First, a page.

Recently found this poem in a box of saved greeting cards, homemade booklets and old letters, brought back from Mom’s house, and stored under a bed. I have resisted the urge to edit, so this is the original! It was illustrated with pictures cut from magazines, old calendar pages, and photographs. Even though the faded construction-paper pages have frayed at the edges, the message has endured beyond Dad’s life. Seeing his photo posted by my brother on Father’s Day made me think of him and his influence on our lives. I “just happened” to be looking for a cardboard box to use for packing, dumped out the contents of this particular box, and started to sort and re-cycle. Putting this on my blog is a form of recycling, I believe. Reading through old cards and letters is something to be done in small doses; I find you get lost in the past, and have to shake yourself back into real time. Preserving the memories is important; finding practical ways to do so can be time-consuming, but oh, so worthwhile.
“The 16th of June on our calendar reads
That’s Father’s Day this year;
Your family wants to show they care
For a dad (and Grampie) so dear.
You’ve often commented in the past
How you love these homemade cards
With paper and glue and pictures and stuff
Along with some meaningful words.
Knowing you as well as I do,
I think I know the reason
You love these envelopes to arrive
From season unto season.
No matter what the occasion,
Our memories serve us well,
With stories and jokes and places you’ve been
You always love to tell.
The trip you took to the British Isles
Was the highlight of many years;
To Jamaica, Hawaii, Las Vegas, too,
Of planes you had no fears.
When I think of way back when
I was a little girl at play,
I’d always tag along with you, Dad,
At your side I’d want to stay.
Sunday drives were our big treat,
Cape Island we’d explore;
When it was time to head for home,
We five would yell for more.
Moths and leaks and kerosene lamps,
Iron bedsteads, a stove that was black;
It’s funny what stays in our minds from those times,
Visiting squirrels and a little house out back.
We packed the car late Saturday nights,
We bumped and bounced on a road unpaved.
We built rock wharves and rowed on the lake,
We dressed up warm for the Indian Raid.
That old camp at Beaver Dam Lake
Wasn’t much in its physical form,
But people came and memories were made
Especially during a lightning storm.
Fathers know it, and mothers, too,
That children grow up, and change their ways.
As brothers and sisters we argued and fought,
But now the bond between us stays.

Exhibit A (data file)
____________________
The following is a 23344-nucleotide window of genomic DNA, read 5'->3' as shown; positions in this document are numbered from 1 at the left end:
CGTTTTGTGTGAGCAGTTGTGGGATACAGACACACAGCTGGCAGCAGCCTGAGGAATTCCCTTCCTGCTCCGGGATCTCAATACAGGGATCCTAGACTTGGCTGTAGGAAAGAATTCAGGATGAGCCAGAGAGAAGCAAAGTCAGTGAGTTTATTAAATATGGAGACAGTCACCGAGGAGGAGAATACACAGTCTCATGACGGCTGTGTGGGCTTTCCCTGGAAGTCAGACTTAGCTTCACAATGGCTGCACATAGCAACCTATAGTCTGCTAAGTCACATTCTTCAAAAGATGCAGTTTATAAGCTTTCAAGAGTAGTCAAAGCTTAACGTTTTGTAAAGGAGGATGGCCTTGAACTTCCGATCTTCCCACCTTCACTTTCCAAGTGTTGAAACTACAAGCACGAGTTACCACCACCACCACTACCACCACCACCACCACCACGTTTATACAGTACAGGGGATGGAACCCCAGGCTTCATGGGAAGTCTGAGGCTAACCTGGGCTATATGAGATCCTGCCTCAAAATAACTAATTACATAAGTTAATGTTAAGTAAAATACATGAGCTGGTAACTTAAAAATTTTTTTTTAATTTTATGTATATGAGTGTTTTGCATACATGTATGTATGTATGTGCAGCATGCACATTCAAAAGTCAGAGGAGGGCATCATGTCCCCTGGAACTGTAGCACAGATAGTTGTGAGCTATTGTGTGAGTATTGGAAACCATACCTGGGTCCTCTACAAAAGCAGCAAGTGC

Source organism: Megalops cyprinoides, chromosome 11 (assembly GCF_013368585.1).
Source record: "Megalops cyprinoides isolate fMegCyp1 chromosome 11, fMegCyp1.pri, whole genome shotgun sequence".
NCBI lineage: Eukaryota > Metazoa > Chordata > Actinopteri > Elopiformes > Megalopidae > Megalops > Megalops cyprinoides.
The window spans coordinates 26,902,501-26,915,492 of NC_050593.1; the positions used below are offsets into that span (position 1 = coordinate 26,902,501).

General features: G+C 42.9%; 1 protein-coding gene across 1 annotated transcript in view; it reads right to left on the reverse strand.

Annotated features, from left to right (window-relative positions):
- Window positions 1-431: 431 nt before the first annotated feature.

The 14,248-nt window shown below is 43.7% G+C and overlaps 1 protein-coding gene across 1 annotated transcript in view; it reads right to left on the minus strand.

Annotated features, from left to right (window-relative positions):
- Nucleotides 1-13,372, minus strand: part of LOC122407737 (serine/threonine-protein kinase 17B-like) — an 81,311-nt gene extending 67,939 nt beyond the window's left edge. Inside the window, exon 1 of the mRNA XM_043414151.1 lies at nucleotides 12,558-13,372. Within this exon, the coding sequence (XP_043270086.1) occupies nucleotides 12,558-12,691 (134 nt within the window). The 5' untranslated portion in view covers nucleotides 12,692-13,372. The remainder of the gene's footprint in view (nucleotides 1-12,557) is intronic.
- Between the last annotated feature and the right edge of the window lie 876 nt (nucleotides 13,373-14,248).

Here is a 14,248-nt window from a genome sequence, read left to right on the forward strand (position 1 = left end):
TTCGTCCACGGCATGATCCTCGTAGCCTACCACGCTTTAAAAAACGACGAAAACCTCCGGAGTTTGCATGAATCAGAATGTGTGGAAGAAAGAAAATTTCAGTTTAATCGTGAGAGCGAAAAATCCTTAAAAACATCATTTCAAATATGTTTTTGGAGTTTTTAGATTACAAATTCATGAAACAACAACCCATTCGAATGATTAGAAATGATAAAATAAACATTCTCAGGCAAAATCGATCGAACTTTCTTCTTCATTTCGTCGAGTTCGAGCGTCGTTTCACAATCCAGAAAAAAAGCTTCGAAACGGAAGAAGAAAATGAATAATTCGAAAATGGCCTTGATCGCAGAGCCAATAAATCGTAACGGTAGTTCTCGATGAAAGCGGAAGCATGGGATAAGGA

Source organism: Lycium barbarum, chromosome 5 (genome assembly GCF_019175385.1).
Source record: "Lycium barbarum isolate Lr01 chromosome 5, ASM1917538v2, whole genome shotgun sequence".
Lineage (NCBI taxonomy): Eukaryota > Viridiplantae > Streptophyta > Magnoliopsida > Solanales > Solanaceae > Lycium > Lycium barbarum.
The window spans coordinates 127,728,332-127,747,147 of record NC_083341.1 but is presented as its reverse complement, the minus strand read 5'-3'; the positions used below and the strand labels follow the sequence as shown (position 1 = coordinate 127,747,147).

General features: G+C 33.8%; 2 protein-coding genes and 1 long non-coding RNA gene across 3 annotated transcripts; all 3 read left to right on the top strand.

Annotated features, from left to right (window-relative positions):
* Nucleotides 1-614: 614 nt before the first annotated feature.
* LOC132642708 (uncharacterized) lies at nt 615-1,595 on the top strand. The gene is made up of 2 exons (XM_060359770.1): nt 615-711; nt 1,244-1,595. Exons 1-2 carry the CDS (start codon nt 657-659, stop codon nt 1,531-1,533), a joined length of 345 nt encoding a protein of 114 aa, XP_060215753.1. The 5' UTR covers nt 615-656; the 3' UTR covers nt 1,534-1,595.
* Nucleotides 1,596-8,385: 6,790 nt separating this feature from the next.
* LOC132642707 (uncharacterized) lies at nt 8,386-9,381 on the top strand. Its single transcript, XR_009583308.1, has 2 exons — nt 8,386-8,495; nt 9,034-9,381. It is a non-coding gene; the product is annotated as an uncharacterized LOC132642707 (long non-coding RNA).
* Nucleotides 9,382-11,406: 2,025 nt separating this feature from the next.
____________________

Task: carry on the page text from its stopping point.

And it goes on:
What we do, what we say, how we act, now we’re older
Is based on a foundation firm and true.
The values you gave us, the dreams we dreamt,
Were forged by your faith, your heritage, and you.
When I think of the hours you spent at the wheel,
To Lockeport, and Digby, and Wolfville you drove,
I think you were glad when George and I married,
At Camp Jordan again you stood in a grove.
Little did you know the trips would not end
Further and further we moved (as you know);
To Woodstock and Corner Brook and Bathurst, N.B.,
On your odometer the numbers don’t show.
Our children just love to go to your place,
They love the house and the yard and the dog.
Trips to the Dairy Treat are special with you,
Even when they go in the fog.
It’s a must every summer, in the spring, or the fall,
To Barrington Passage we go;
Part of our luggage is clubs in a bag,
Golf is better played with no snow.
On this special day set apart just for fathers,
You are honored, although from afar,
If it was practical, we would if we could,
Lock the house and jump in the car.
Through telephone lines and roads we connect,
The strings on our hearts are much longer,
Whenever we think of you (we do every day),
Our feelings and love just grow stronger.
HAPPY FATHER’S DAY, DAD! HAPPY FATHER’S DAY, GRAMPIE!
With love from all of us,”
(Written while Mom and Dad were still living in the house at Paradise Corner, and while we lived in northeastern New Brunswick, land of cold and snow!)
Dad professed to love these homemade cards, no matter how tacky and cheesy. In amongst the papers saved by my mother, I found a few homemade birthday cards from his mother, our Grammie, illustrated with cut-out flowers, and, guess what? —–verses she wrote herself! So perhaps he enjoyed this link to his own childhood. Fond memories.